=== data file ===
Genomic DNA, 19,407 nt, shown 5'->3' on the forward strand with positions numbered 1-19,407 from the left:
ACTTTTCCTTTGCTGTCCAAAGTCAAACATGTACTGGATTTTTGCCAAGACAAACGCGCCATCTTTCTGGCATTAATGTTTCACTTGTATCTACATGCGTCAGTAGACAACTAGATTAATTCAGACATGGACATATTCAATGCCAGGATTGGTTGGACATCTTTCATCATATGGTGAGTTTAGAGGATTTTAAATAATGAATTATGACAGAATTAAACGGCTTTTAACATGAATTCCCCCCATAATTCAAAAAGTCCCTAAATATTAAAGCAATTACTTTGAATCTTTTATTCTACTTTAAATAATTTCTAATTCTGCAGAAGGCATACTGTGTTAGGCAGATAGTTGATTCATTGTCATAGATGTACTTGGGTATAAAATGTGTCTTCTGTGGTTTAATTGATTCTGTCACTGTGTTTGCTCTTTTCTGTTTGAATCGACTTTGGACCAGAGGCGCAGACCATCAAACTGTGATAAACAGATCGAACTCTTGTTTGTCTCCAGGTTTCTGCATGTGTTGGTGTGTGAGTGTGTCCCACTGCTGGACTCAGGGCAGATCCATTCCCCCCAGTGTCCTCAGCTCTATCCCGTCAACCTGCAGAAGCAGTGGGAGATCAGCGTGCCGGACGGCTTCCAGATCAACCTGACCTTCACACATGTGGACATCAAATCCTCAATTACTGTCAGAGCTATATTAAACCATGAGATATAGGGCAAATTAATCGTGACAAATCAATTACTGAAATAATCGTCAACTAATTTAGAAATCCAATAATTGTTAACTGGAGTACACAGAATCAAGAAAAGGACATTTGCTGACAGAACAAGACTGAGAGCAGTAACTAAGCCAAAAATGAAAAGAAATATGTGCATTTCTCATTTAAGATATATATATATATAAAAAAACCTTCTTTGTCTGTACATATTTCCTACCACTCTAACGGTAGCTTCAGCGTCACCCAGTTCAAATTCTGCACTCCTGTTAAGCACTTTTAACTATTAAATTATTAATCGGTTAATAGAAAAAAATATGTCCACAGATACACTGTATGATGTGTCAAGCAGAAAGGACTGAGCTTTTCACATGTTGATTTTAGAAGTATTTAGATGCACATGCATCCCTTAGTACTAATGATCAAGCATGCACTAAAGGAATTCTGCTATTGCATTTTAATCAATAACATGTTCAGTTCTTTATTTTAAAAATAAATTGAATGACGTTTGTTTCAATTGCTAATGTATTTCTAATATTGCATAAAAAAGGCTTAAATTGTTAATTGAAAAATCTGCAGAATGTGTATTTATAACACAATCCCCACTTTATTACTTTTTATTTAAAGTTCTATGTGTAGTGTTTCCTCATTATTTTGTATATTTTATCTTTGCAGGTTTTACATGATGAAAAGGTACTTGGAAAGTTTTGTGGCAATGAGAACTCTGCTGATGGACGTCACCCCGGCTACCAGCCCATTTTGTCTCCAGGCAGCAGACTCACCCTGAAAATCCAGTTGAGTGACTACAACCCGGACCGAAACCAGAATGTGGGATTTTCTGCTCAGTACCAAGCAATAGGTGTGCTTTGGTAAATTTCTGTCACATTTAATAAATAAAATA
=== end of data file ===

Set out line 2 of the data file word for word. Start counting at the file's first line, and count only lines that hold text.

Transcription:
ACTTTTCCTTTGCTGTCCAAAGTCAAACATGTACTGGATTTTTGCCAAGACAAACGCGCCATCTTTCTGGCATTAATGTTTCACTTGTATCTACATGCGTCAGTAGACAACTAGATTAATTCAGACATGGACATATTCAATGCCAGGATTGGTTGGACATCTTTCATCATATGGTGAGTTTAGAGGATTTTAAATAATGAATTATGACAGAATTAAACGGCTTTTAACATGAATTCCCCCCATAATTCAAAAAGTCCCTAAATATTAAAGCAATTACTTTGAATCTTTTATTCTACTTTAAATAATTTCTAATTCTGCAGAAGGCATACTGTGTTAGGCAGATAGTTGATTCATTGTCATAGATGTACTTGGGTATAAAATGTGTCTTCTGTGGTTTAATTGATTCTGTCACTGTGTTTGCTCTTTTCTGTTTGAATCGACTTTGGACCAGAGGCGCAGACCATCAAACTGTGATAAACAGATCGAACTCTTGTTTGTCTCCAGGTTTCTGCATGTGTTGGTGTGTGAGTGTGTCCCACTGCTGGACTCAGGGCAGATCCATTCCCCCCAGTGTCCTCAGCTCTATCCCGTCAACCTGCAGAAGCAGTGGGAGATCAGCGTGCCGGACGGCTTCCAGATCAACCTGACCTTCACACATGTGGACATCAAATCCTCAATTACTGTCAGAGCTATATTAAACCATGAGATATAGGGCAAATTAATCGTGACAAATCAATTACTGAAATAATCGTCAACTAATTTAGAAATCCAATAATTGTTAACTGGAGTACACAGAATCAAGAAAAGGACATTTGCTGACAGAACAAGACTGAGAGCAGTAACTAAGCCAAAAATGAAAAGAAATATGTGCATTTCTCATTTAAGATATATATATATATAAAAAAACCTTCTTTGTCTGTACATATTTCCTACCACTCTAACGGTAGCTTCAGCGTCACCCAGTTCAAATTCTGCACTCCTGTTAAGCACTTTTAACTATTAAATTATTAATCGGTTAATAGAAAAAAATATGTCCACAGATACACTGTATGATGTGTCAAGCAGAAAGGACTGAGCTTTTCACATGTTGATTTTAGAAGTATTTAGATGCACATGCATCCCTTAGTACTAATGATCAAGCATGCACTAAAGGAATTCTGCTATTGCATTTTAATCAATAACATGTTCAGTTCTTTATTTTAAAAATAAATTGAATGACGTTTGTTTCAATTGCTAATGTATTTCTAATATTGCATAAAAAAGGCTTAAATTGTTAATTGAAAAATCTGCAGAATGTGTATTTATAACACAATCCCCACTTTATTACTTTTTATTTAAAGTTCTATGTGTAGTGTTTCCTCATTATTTTGTATATTTTATCTTTGCAGGTTTTACATGATGAAAAGGTACTTGGAAAGTTTTGTGGCAATGAGAACTCTGCTGATGGACGTCACCCCGGCTACCAGCCCATTTTGTCTCCAGGCAGCAGACTCACCCTGAAAATCCAGTTGAGTGACTACAACCCGGACCGAAACCAGAATGTGGGATTTTCTGCTCAGTACCAAGCAATAGGTGTGCTTTGGTAAATTTCTGTCACATTTAATAAATAAAATA